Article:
Joint degree reveals unexpected passions, career options

October 06, 2016

By Diane Mar-Nicolle

When Daniel Paulino entered SFU he was focused on becoming a physician, and tailored his undergraduate studies to meet medical school acceptance requirements.

He pursued a joint degree in molecular biology and biochemistry and in computing science; joined SFU’s Phi Delta Epsilon (a group of students intent on becoming physicians), and sought co-op education job placements related to the medical field.

Along the way, he discovered that a joint degree program, coupled with co-op education experiences, can reveal unexpected passions and career options.

Through co-op placements at Microsoft and the Genome Sciences Centre, he discovered a passion for bioinformatics, an interdisciplinary scientific field that develops methods and software for analyzing biological data.

“Working at the Genome Sciences Centre showed me how much I enjoyed developing bioinformatic computer programs,” says Paulino.  “Knowing these tools could one day help in treating or diagnosing health problems was fulfilling work.”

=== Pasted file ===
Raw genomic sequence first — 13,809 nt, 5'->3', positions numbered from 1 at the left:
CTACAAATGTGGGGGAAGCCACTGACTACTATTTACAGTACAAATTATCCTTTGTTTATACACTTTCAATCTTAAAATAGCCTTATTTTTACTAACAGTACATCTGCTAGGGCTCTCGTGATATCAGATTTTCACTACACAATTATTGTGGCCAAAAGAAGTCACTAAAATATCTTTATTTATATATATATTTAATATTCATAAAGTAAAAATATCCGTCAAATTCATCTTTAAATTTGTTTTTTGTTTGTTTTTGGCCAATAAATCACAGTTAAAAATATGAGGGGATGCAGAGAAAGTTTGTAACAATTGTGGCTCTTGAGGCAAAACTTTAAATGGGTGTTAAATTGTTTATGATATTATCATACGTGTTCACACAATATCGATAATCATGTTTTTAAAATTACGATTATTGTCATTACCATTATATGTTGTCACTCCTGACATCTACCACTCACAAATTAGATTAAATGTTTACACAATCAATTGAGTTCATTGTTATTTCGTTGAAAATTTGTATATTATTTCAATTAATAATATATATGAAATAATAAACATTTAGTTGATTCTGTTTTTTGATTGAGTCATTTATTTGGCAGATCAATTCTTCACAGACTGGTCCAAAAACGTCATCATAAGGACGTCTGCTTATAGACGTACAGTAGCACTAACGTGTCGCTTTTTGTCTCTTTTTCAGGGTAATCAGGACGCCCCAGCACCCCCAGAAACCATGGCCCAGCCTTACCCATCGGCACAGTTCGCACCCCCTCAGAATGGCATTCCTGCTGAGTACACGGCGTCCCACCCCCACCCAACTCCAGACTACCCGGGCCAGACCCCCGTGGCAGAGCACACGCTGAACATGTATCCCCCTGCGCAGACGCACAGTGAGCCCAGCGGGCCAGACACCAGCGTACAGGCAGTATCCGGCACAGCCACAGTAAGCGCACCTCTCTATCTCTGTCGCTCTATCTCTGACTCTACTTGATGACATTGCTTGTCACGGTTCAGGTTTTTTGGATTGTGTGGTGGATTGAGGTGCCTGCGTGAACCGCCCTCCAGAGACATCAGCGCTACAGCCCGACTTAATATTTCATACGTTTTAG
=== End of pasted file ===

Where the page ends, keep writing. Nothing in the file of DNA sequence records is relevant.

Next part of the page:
Helping those with health problems is a dream close to Paulino’s heart, since his mother struggles with Lupus, an incurable autoimmune disease. When he was nine, his family emigrated to Canada from the Philippines in hopes of improving her medical care.

Recently, Paulino created an app to remind her when it’s time to take her medications.

To pay for his university tuition, Paulino taught sports at his local recreation centre, worked in co-op placements and earned scholarships.

Med school is still a goal for Paulino, but he plans to take a break from studying and seek a full-time position in the field of bioinformatics.

“Not only does bioinformatics contain the perfect blend of my two interests—genetics and computer science—it also gives me several career options spanning medicine and bioinformatics,” he says.

 “SFU’s growing number of joint major programs are invaluable to students. We don’t have to decide between two interests anymore.”